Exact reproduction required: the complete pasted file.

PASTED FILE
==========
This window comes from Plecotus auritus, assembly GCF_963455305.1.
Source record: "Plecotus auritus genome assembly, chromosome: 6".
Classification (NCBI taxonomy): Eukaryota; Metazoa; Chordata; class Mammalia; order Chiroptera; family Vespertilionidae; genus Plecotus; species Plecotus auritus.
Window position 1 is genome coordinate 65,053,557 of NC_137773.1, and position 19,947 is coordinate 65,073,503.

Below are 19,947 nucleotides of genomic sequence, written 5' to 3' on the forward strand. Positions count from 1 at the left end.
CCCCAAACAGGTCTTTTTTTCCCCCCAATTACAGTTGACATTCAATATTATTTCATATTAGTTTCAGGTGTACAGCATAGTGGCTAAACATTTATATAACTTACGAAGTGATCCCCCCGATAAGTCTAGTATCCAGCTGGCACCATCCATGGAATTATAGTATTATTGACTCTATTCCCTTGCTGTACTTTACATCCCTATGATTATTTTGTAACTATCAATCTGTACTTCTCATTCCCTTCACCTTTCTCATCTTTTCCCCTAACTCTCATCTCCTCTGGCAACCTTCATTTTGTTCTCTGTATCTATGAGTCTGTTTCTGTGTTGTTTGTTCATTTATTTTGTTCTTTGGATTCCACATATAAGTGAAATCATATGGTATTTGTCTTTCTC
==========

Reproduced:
This window comes from Plecotus auritus, assembly GCF_963455305.1.
Source record: "Plecotus auritus genome assembly, chromosome: 6".
Classification (NCBI taxonomy): Eukaryota; Metazoa; Chordata; class Mammalia; order Chiroptera; family Vespertilionidae; genus Plecotus; species Plecotus auritus.
Window position 1 is genome coordinate 65,053,557 of NC_137773.1, and position 19,947 is coordinate 65,073,503.

Below are 19,947 nucleotides of genomic sequence, written 5' to 3' on the forward strand. Positions count from 1 at the left end.
CCCCAAACAGGTCTTTTTTTCCCCCCAATTACAGTTGACATTCAATATTATTTCATATTAGTTTCAGGTGTACAGCATAGTGGCTAAACATTTATATAACTTACGAAGTGATCCCCCCGATAAGTCTAGTATCCAGCTGGCACCATCCATGGAATTATAGTATTATTGACTCTATTCCCTTGCTGTACTTTACATCCCTATGATTATTTTGTAACTATCAATCTGTACTTCTCATTCCCTTCACCTTTCTCATCTTTTCCCCTAACTCTCATCTCCTCTGGCAACCTTCATTTTGTTCTCTGTATCTATGAGTCTGTTTCTGTGTTGTTTGTTCATTTATTTTGTTCTTTGGATTCCACATATAAGTGAAATCATATGGTATTTGTCTTTCTC